Our love for our citizens, our refusal to forget them and our iron will to protect the lives of the living families they left behind, will be the instrument of that cultural defeat.


Tributes by friends:

Franco Romero Sr.
Sarah Khan
Kenneth John Cubas
Maria La Vache
Christina Donovan Flannery
Rev. Francis E. Grogan
Joao Alberto da Fonseca Aguiar Jr.




.

6 comments:

a4g said...

It was easy to sign up for 2996 Project... and almost instantly after pressing the submit button, "physically ill" is the exact right description of how I felt. I looked into the 26 year old face of Christina Donovan Flannery, a life that was destroyed by those who chose to feed from evil's ample well of hate, and I asked, "How can I counter this devastation? How can my words do justice to even just this one person?"

I can't say I enjoyed doing it-- nor am I particularly happy with the final result of my efforts-- but I am glad I did it.

And you nailed why, Insolu. We as Americans are animated by love, and respect, for one another. Liberty is enobling; when the only difference between you and your neighbor is who is the more determined, clever, and hardworking, it inspires you to do more than you believed was possible. Even in losing, you hate the loss but admire the victor-- and vow to beat him next time.

I was thinking the other day about the "best possible" outcome for the Battle of Iraq. My dream would be that we could foster a vibrant capitalist democracy-- and then proceed to out-compete them on every level. And the ferocity of the competetion would inspire them to greater heights, which would in turn challenge us.

It's not even the opposite of the Islamist ideal, it's of an entirely different order. It's the 90deg turn you make from the x, y and z axes in order to describe a fourth dimension.

A place that cannot be seen-- or even imagined-- from the pit of hatred.

fmragtops said...

I was worried about doing my 2996 tribute as well. When I signed up, I saw the face of a grandmother in Ms. Maria La Vache. A kind and generous face. I knew my words could never do her justice, but I had the ability to put her face up for everyone to see and remember that each one of 2,996 people that died was an individual. They weren't numbers, nor were they martyrs.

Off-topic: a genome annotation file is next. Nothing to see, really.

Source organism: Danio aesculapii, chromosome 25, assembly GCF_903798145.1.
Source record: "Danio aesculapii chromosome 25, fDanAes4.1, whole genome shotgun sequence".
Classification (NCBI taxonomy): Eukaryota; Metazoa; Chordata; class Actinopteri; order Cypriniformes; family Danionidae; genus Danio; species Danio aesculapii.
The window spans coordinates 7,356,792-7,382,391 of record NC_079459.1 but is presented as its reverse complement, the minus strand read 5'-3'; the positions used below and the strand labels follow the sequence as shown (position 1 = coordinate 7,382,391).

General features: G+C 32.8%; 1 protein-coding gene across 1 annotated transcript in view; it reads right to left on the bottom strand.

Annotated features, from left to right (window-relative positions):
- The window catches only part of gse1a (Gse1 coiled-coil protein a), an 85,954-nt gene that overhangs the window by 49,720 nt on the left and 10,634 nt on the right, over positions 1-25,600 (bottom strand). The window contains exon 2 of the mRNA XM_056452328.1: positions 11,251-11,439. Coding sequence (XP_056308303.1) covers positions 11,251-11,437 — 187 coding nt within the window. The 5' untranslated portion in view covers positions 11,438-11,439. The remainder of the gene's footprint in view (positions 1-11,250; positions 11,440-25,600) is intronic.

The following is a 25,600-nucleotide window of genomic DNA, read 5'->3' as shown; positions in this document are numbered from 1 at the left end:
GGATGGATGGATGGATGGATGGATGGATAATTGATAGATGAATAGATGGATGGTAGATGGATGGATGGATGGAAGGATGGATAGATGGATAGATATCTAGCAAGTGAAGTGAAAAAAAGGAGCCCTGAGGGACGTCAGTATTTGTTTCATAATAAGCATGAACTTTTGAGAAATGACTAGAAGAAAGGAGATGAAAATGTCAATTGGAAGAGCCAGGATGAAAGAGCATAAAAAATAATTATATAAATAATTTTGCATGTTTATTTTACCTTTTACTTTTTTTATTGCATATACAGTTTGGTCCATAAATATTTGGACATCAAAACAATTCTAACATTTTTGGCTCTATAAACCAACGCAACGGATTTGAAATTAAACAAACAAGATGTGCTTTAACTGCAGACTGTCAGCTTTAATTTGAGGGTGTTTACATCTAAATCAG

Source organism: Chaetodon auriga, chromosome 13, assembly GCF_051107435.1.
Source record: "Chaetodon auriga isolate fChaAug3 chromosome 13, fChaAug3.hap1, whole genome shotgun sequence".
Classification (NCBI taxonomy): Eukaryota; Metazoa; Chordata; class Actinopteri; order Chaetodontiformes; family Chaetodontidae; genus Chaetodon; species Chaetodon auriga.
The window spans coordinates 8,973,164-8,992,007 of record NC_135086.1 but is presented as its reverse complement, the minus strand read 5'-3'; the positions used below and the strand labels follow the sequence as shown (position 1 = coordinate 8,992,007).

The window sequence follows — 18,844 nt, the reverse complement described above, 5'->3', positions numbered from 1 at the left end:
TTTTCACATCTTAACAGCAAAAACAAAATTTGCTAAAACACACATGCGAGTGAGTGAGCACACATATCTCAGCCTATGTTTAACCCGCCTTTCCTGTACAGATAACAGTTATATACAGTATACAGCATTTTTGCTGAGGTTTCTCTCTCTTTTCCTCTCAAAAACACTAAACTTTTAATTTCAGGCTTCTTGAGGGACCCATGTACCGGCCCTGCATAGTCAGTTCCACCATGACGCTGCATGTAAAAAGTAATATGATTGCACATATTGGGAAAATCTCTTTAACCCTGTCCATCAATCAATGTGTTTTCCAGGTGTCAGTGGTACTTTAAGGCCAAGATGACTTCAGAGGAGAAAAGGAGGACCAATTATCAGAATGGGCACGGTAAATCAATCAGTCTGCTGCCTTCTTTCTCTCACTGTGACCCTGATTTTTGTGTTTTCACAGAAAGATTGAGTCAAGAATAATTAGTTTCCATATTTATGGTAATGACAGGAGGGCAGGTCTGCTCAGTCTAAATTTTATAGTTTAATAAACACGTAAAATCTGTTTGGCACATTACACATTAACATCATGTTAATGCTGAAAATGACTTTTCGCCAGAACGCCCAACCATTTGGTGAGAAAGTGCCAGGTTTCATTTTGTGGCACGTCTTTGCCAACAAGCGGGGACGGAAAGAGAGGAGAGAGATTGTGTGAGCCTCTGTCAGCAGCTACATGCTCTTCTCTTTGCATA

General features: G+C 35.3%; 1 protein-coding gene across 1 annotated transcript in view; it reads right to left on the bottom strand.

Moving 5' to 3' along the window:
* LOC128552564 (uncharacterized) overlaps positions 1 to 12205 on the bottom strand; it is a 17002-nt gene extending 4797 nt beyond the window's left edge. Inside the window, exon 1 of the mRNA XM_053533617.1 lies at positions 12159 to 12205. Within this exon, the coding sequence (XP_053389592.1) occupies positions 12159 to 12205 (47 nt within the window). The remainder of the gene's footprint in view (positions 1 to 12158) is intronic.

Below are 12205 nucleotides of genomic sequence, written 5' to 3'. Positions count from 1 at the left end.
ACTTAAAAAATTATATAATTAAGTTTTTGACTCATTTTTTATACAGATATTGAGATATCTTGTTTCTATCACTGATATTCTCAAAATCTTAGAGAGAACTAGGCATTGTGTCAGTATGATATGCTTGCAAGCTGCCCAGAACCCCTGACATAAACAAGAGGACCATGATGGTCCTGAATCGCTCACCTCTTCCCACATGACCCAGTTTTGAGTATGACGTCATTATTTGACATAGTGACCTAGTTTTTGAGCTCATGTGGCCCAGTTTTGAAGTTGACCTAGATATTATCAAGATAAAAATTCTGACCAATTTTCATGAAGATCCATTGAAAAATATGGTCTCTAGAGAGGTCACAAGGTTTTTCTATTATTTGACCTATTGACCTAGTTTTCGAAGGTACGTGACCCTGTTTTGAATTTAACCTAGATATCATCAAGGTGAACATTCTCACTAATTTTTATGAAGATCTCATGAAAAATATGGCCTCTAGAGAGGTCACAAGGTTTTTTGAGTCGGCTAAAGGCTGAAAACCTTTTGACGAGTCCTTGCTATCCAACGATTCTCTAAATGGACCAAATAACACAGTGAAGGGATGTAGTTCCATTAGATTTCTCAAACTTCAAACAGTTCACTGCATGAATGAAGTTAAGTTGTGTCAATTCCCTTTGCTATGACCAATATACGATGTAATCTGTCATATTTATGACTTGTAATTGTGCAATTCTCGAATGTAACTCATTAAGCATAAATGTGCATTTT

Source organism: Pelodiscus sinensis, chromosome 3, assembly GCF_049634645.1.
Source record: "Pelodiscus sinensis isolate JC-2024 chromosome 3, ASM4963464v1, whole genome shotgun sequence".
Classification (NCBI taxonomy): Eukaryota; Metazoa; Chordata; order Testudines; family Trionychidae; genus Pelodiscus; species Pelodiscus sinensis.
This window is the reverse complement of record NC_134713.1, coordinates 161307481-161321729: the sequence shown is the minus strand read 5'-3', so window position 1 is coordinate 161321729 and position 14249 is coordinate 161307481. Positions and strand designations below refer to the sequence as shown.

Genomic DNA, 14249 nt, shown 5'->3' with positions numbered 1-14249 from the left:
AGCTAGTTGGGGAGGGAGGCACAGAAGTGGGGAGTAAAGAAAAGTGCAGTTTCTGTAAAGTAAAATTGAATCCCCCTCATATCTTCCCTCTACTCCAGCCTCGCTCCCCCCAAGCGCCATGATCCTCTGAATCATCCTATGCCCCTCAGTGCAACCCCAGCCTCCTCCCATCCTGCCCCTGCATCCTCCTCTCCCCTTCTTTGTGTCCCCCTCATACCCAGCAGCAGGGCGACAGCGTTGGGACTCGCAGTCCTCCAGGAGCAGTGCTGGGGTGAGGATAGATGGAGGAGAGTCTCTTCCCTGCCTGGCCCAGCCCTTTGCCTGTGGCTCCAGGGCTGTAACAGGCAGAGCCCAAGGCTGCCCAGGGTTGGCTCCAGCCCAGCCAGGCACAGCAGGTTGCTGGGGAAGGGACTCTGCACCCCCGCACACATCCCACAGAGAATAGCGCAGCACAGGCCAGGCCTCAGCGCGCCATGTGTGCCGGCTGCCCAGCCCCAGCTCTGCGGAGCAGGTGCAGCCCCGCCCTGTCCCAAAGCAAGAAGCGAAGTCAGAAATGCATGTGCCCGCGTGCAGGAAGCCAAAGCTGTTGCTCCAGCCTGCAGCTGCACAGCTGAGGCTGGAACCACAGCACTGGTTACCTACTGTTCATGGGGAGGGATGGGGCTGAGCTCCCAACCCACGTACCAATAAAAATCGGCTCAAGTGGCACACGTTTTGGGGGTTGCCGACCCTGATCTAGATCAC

FIAR said...

I chickened out. I couldn't do it either, Insol. I was so happy when I found out that all the names had finally been taken.

Insolublog said...

a4g, I am grateful so many bloggers, like yourself, fm and the others listed above, took the time and effort to reach out on this project.

It was quite a monumental effort, expertly executed, I might add. Your words did justice to the memory of Christina Flannery and Maria La Vache. With FIAR, I can imagine the difficulty you experienced, stepping back into the funeral of a citizen you didn't know, and address their life and family.

I hope we can achieve the best possible outcome, but it is being actively sabotaged by the left. The Japanese are the textbook case. They were fierce, determined and insanely dedicated to their cause. We were able to break their will, and assert ours, long enough to shape a prosperous future. They were also an enemy with an imbued sense of honor, even though it was tragically misplaced. Brought to national sanity and freedom, they engaged in the competitive spirit of capitalism you spoke of, and become a jewel and a technical marvel. Patriotic Americans always seem to rise to match the size of every challenge, with an effort equal to the task.

This effort will be difficult. We have a terrorist enemy with an insane will. That spirit will also have to be broken. That cannot be done with this culture of defeat and diplomatic hand wringing. The war is young. I hope the American people put both the mandate and the authority into the political hot seat.

President Bush has recently, begun to put the cultural face on this war, in blunt, necessary terms.

The Conservative UAW Guy said...

I'm sad today.
And still pissed off, too.

Thanks for the great (as usual) post, Insol.

Insolublog said...

Thanks jimmyb. It's all over now ;)